Diversion project slakes northern need for water

By Wang Keju and Zhao Yimeng | CHINA DAILY | Updated: 2019-12-25 08:57
An aerial view of the Danjiangkou Dam in Hubei province. The reservoir is the start of the middle route of the South-North Water Diversion Project. Photo provided to CHINA DAILY

The south's abundant resources are rectifying unbalanced distribution. Wang Keju and Zhao Yimeng report from Danjiangkou, Hubei.

In the living room of Zhang Hongan's two-story house in Shiyan city, Hubei province, stand a battered desk and several old wooden stools, which seem at odds with the marble floor, leather sofa and modern appliances.

However, it's not unusual to find old items in the well-designed neighborhood that is home to 160 families who moved to higher ground 10 years ago. They relocated to ensure the viability of the South-North Water Diversion Project-the world's largest such undertaking-which carries supplies from the Yangtze River in China's south to the drought-prone north.

In 2009, the walls of the Danjiangkou Reservoir-the start of the middle route of the diversion project-on the Hanjiang River were raised to 176.6 meters as the water level rose to 170 meters.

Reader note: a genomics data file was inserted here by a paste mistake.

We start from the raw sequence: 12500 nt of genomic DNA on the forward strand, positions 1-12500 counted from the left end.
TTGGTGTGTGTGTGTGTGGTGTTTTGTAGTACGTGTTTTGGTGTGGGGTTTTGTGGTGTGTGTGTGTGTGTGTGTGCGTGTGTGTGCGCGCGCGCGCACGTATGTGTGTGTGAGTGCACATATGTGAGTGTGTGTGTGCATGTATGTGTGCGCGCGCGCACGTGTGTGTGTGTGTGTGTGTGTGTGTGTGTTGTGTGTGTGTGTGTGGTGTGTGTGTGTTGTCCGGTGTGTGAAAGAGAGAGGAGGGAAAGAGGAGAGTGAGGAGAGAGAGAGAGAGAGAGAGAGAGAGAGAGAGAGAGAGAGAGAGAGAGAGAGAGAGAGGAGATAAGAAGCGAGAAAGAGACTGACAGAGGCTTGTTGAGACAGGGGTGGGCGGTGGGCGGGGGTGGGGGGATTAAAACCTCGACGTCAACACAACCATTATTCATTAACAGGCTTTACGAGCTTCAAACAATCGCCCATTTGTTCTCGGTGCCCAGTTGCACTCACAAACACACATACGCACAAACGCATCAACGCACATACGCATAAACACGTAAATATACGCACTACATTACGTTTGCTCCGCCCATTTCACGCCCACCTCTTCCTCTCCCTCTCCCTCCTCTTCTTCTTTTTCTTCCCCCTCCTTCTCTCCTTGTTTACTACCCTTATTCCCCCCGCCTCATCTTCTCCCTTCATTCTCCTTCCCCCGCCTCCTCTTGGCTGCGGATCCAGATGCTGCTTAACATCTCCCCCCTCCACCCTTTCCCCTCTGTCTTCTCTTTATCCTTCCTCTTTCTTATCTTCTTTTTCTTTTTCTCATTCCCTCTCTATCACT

More than 345,000 locals like Zhang, mostly farmers who lived in the area around the reservoir, moved to about 600 government-built villages across the central provinces of Hubei and Henan to avoid being flooded out of their homes.

The 68-year-old left his old wood-and-brick house and resettled on the outskirts of Shiyan, bringing along the tattered furniture that has accompanied him for over 20 years.

"I'm not a penny-pincher who is unwilling to purchase new things. It's just not easy to totally abandon my old home and community comforts. I kept this old stuff to help me rebuild my life from scratch," he said.

Even though there were hard feelings initially because people had to say goodbye to the land that had nourished them, they were compensated with new apartments equipped with running water, internet connections and indoor toilets-amenities lacking in their old homes. They were also given relocation money and skills training to help them adjust to their new lives.

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